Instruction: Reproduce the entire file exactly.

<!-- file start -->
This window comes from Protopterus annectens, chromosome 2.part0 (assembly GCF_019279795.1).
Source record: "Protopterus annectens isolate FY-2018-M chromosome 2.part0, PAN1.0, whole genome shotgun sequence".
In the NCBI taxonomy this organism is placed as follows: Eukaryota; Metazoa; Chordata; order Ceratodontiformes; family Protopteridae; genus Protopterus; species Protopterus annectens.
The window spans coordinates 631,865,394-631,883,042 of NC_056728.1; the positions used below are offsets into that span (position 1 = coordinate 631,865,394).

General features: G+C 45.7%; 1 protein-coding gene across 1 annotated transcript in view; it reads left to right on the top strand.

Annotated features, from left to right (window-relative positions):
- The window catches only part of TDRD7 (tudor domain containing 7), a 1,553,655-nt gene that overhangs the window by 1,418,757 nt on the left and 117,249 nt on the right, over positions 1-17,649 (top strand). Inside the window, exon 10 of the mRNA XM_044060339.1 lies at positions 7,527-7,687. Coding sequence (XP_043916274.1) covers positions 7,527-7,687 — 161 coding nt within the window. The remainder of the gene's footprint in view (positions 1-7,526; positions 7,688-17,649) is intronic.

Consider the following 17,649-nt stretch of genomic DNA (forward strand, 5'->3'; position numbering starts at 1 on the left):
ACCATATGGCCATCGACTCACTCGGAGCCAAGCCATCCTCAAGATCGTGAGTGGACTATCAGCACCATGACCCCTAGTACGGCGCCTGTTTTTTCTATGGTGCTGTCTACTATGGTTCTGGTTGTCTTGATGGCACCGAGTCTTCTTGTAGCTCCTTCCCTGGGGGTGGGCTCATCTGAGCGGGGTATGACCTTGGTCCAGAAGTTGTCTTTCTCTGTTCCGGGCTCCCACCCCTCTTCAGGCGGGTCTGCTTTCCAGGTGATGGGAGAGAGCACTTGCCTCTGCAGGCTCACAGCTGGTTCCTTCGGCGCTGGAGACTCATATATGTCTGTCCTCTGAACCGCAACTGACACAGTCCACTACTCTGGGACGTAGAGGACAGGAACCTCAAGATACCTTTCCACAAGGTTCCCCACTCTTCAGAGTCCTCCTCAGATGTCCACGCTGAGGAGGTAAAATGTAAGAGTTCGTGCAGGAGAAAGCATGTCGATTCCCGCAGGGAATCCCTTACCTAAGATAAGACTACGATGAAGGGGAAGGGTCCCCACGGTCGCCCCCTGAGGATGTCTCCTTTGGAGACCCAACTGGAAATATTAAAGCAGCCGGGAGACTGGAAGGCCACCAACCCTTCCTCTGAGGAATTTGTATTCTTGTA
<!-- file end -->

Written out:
This window comes from Protopterus annectens, chromosome 2.part0 (assembly GCF_019279795.1).
Source record: "Protopterus annectens isolate FY-2018-M chromosome 2.part0, PAN1.0, whole genome shotgun sequence".
In the NCBI taxonomy this organism is placed as follows: Eukaryota; Metazoa; Chordata; order Ceratodontiformes; family Protopteridae; genus Protopterus; species Protopterus annectens.
The window spans coordinates 631,865,394-631,883,042 of NC_056728.1; the positions used below are offsets into that span (position 1 = coordinate 631,865,394).

General features: G+C 45.7%; 1 protein-coding gene across 1 annotated transcript in view; it reads left to right on the top strand.

Annotated features, from left to right (window-relative positions):
- The window catches only part of TDRD7 (tudor domain containing 7), a 1,553,655-nt gene that overhangs the window by 1,418,757 nt on the left and 117,249 nt on the right, over positions 1-17,649 (top strand). Inside the window, exon 10 of the mRNA XM_044060339.1 lies at positions 7,527-7,687. Coding sequence (XP_043916274.1) covers positions 7,527-7,687 — 161 coding nt within the window. The remainder of the gene's footprint in view (positions 1-7,526; positions 7,688-17,649) is intronic.

Consider the following 17,649-nt stretch of genomic DNA (forward strand, 5'->3'; position numbering starts at 1 on the left):
ACCATATGGCCATCGACTCACTCGGAGCCAAGCCATCCTCAAGATCGTGAGTGGACTATCAGCACCATGACCCCTAGTACGGCGCCTGTTTTTTCTATGGTGCTGTCTACTATGGTTCTGGTTGTCTTGATGGCACCGAGTCTTCTTGTAGCTCCTTCCCTGGGGGTGGGCTCATCTGAGCGGGGTATGACCTTGGTCCAGAAGTTGTCTTTCTCTGTTCCGGGCTCCCACCCCTCTTCAGGCGGGTCTGCTTTCCAGGTGATGGGAGAGAGCACTTGCCTCTGCAGGCTCACAGCTGGTTCCTTCGGCGCTGGAGACTCATATATGTCTGTCCTCTGAACCGCAACTGACACAGTCCACTACTCTGGGACGTAGAGGACAGGAACCTCAAGATACCTTTCCACAAGGTTCCCCACTCTTCAGAGTCCTCCTCAGATGTCCACGCTGAGGAGGTAAAATGTAAGAGTTCGTGCAGGAGAAAGCATGTCGATTCCCGCAGGGAATCCCTTACCTAAGATAAGACTACGATGAAGGGGAAGGGTCCCCACGGTCGCCCCCTGAGGATGTCTCCTTTGGAGACCCAACTGGAAATATTAAAGCAGCCGGGAGACTGGAAGGCCACCAACCCTTCCTCTGAGGAATTTGTATTCTTGTA